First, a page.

March is Workplace Eye Wellness Month

Mar 29, 2022
Workplace eye wellness blog photo 

March is Workplace Eye Wellness Month

According to the Bureau of Labor Statistics, more than 20,000 people are taken off the job each year due to workplace eye injuries. Using proper eye protection while performing potentially hazardous tasks can help prevent eye trauma—and possibly save your sight!

Non-hazardous workplaces can also be tough on the eyes, as eight hours of computer use can cause eye dryness and irritation. No matter your occupation, eye wellness at work is something everyone should be mindful of.

Common Causes of Workplace Eye Injuries

Most workplace eye injuries occur in the construction, manufacturing and mining industries—but any job can pose some risk to your eyes. The most common causes of eye injury are:

  • Slipping or malfunctioning tools
  • Fine particles including sawdust, metal shavings, and crystalline silica
  • Chemicals splashing
  • Flying shards of glass or metal
  • Thermal burns
  • Light radiation

How to Protect Yourself from Workplace Eye Injuries

Eye injury at work is a big problem. According to the Occupational Safety and Health Administration (OSHA), workplace eye injuries cost approximately $300 million a year in lost productivity, worker compensation, and medical treatment.

The best thing you can do to keep your eyes safe at work is to always wear appropriate protective eyewear. Specific jobs require certain types of eye protection, and your workplace should abide by all OSHA regulations for providing the type of eye and face protection you need.

Safety glasses should have side shields to protect you from flying particles and dust. Goggles will protect your eyes from chemical splashes. You’ll need specially designed glasses, face shields or helmets if you work with potentially harmful radiation, such as that from lasers and welding.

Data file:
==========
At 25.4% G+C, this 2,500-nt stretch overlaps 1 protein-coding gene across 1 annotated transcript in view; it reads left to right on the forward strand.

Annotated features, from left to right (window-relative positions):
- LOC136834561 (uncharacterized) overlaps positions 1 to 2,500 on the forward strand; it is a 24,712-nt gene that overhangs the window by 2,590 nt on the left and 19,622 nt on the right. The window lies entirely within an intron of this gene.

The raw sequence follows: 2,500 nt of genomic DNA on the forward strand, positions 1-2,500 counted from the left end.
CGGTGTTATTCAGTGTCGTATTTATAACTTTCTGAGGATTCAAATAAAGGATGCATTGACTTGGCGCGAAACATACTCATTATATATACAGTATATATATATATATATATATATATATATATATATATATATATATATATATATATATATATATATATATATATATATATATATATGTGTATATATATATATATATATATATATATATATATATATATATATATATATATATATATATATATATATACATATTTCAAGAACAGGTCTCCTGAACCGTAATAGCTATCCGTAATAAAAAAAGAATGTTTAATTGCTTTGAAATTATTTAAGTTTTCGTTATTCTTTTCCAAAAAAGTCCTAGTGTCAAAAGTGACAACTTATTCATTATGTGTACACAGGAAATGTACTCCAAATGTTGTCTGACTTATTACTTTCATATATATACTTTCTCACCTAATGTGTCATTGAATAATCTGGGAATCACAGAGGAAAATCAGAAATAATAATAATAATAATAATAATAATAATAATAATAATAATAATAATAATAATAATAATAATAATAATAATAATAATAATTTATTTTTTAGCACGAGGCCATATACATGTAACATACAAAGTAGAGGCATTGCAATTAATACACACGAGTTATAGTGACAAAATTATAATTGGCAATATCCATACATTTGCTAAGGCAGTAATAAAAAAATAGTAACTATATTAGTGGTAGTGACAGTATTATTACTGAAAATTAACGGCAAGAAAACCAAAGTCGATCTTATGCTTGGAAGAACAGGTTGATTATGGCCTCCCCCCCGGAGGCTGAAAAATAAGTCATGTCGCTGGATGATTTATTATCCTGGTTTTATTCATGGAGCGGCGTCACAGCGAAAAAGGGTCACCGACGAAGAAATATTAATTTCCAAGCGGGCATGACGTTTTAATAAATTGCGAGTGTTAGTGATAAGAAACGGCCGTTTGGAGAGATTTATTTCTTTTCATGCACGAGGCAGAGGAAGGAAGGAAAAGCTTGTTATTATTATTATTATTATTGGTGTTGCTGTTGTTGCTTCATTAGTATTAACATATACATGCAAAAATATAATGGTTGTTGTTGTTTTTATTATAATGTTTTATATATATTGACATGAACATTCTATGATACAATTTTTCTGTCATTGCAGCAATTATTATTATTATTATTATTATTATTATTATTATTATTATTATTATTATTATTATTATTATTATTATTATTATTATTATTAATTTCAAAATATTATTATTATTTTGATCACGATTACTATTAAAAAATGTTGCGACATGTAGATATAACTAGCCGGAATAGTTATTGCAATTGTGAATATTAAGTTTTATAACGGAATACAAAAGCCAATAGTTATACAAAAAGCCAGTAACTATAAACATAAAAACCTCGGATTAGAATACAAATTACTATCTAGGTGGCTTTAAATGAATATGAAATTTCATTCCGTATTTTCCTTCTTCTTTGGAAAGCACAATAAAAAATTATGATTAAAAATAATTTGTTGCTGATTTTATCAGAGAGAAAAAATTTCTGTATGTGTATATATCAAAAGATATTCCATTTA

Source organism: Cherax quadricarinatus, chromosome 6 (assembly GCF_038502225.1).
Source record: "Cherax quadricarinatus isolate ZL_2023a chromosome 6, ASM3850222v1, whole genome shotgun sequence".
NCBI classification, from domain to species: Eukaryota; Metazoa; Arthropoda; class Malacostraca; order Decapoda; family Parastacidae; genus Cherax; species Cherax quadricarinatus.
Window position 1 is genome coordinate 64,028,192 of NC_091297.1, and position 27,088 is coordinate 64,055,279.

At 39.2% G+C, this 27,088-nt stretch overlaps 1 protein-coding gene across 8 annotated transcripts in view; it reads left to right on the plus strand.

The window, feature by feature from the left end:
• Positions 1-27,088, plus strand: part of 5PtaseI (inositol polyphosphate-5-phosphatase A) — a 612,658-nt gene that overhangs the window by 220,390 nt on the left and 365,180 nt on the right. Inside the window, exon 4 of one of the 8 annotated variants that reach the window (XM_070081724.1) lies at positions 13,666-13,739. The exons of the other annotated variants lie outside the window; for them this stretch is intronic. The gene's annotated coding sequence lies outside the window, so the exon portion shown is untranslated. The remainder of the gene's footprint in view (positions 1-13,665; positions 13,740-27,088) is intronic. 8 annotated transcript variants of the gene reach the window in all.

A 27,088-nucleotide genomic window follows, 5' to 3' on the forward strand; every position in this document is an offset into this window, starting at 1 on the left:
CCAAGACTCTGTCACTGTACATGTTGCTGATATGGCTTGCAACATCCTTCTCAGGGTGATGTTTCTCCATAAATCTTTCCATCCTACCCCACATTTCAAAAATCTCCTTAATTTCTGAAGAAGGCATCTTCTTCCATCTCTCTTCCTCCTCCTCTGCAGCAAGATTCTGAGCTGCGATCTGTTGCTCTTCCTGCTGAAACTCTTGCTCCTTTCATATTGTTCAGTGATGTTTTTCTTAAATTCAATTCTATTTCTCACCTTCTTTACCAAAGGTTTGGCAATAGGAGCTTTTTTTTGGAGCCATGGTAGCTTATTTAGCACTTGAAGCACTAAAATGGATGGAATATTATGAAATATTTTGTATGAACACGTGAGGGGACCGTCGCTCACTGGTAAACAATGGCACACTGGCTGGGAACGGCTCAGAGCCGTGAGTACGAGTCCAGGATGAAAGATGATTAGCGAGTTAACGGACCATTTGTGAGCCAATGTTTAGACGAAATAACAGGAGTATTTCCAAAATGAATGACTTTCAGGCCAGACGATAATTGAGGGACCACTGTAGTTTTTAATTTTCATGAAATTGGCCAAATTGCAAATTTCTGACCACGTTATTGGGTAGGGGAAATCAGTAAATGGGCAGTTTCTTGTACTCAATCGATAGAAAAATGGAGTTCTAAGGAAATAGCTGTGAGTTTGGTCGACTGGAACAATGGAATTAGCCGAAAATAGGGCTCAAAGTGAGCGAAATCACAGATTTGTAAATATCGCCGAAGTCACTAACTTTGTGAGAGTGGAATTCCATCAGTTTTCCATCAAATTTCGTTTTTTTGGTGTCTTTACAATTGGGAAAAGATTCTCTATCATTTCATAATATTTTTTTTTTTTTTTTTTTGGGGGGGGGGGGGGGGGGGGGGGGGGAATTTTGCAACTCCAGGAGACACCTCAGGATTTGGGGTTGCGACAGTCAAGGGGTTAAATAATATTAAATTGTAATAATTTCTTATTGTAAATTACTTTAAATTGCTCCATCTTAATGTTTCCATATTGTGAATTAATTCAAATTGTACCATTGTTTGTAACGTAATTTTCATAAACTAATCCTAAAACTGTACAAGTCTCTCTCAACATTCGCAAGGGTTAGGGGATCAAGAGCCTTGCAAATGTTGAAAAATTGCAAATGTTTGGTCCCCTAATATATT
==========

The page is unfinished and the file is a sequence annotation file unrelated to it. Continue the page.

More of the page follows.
Keep your protective eye wear in good condition and replace it when it shows signs of wear.

Computer Vision Syndrome

Yes, there’s a name for the way your eyes feel after staring at a screen for too long: computer vision syndrome. Hallmarked by dry eyes, redness, and eye fatigue, it can even lead to headaches.

If you and your coworkers suffer from computer vision syndrome, introduce your manager to the 20-20-20 rule to markedly cut down on eye fatigue. For every 20 minutes in front of a screen, get up and look at an object 20 feet away for at least 20 seconds.

Pay attention to your blinking. Under normal circumstances, we blink about 15 times a minute. But we only blink 10 to 5 times per minute when we’re on the computer. Make a conscious effort to blink while you’re at the computer. Moisturizing eye drops and blue light glasses may also help.


If your job is affecting your eye health and you’re in the Chattanooga area, call or text us at (423) 855-8522 to make an appointment for a comprehensive eye exam. Our caring and professional eye experts will be happy to help you identify and treat the problem.